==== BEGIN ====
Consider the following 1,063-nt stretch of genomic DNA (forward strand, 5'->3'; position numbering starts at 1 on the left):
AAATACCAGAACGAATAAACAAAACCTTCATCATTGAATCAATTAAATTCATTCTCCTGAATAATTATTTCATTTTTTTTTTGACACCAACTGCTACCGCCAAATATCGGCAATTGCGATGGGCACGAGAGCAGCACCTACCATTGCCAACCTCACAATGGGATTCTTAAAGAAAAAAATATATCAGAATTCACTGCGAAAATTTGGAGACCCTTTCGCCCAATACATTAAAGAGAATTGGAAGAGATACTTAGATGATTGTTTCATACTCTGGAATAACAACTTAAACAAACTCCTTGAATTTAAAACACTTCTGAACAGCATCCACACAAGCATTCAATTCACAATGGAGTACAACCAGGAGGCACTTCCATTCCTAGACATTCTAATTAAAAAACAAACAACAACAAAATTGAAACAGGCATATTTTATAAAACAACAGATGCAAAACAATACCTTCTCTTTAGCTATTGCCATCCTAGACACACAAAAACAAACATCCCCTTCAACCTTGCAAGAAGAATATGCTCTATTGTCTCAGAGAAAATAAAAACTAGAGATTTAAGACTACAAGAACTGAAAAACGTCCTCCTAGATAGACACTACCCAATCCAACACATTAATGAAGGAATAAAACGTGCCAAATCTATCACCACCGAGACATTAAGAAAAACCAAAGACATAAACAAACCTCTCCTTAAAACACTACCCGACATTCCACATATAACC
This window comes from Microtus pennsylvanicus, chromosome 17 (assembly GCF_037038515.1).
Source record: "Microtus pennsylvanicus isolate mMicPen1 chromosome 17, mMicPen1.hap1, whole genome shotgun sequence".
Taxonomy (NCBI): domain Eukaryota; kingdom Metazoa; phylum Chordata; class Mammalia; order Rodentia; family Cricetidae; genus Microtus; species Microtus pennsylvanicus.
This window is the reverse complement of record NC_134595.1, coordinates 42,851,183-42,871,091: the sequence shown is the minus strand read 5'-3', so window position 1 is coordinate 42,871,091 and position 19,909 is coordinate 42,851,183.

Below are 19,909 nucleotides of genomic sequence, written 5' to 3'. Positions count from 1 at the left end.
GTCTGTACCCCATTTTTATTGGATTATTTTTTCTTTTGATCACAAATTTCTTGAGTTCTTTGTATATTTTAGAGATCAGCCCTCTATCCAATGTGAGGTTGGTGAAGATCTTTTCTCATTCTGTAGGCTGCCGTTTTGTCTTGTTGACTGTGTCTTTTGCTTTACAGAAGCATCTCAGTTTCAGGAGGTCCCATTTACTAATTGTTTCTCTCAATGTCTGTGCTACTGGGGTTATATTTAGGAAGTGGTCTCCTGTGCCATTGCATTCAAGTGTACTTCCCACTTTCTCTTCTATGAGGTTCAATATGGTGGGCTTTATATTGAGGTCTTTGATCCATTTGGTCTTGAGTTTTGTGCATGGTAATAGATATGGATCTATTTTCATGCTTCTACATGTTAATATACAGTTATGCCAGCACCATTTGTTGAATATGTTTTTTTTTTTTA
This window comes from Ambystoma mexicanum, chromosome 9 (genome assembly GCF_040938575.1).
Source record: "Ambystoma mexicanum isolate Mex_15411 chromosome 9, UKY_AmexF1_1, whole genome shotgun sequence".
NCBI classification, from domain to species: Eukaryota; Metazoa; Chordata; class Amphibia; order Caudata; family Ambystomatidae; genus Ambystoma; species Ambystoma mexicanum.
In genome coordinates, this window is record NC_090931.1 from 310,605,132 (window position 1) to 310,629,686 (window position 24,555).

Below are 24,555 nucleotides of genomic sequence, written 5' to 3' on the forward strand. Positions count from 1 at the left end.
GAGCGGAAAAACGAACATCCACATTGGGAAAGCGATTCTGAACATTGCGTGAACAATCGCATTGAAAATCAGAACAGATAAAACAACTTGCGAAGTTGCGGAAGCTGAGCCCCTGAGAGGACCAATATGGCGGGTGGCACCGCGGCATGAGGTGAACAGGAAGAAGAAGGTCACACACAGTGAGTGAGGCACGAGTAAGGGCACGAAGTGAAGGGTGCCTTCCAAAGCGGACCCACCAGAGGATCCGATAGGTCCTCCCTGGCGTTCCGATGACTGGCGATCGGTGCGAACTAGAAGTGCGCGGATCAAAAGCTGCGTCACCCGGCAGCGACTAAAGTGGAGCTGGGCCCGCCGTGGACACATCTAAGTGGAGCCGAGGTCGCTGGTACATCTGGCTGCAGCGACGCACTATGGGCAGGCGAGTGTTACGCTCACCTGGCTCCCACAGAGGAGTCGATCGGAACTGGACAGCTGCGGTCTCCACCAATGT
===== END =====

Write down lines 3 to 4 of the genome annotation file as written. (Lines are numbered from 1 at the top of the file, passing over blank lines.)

This window comes from Microtus pennsylvanicus, chromosome 17 (assembly GCF_037038515.1).
Source record: "Microtus pennsylvanicus isolate mMicPen1 chromosome 17, mMicPen1.hap1, whole genome shotgun sequence".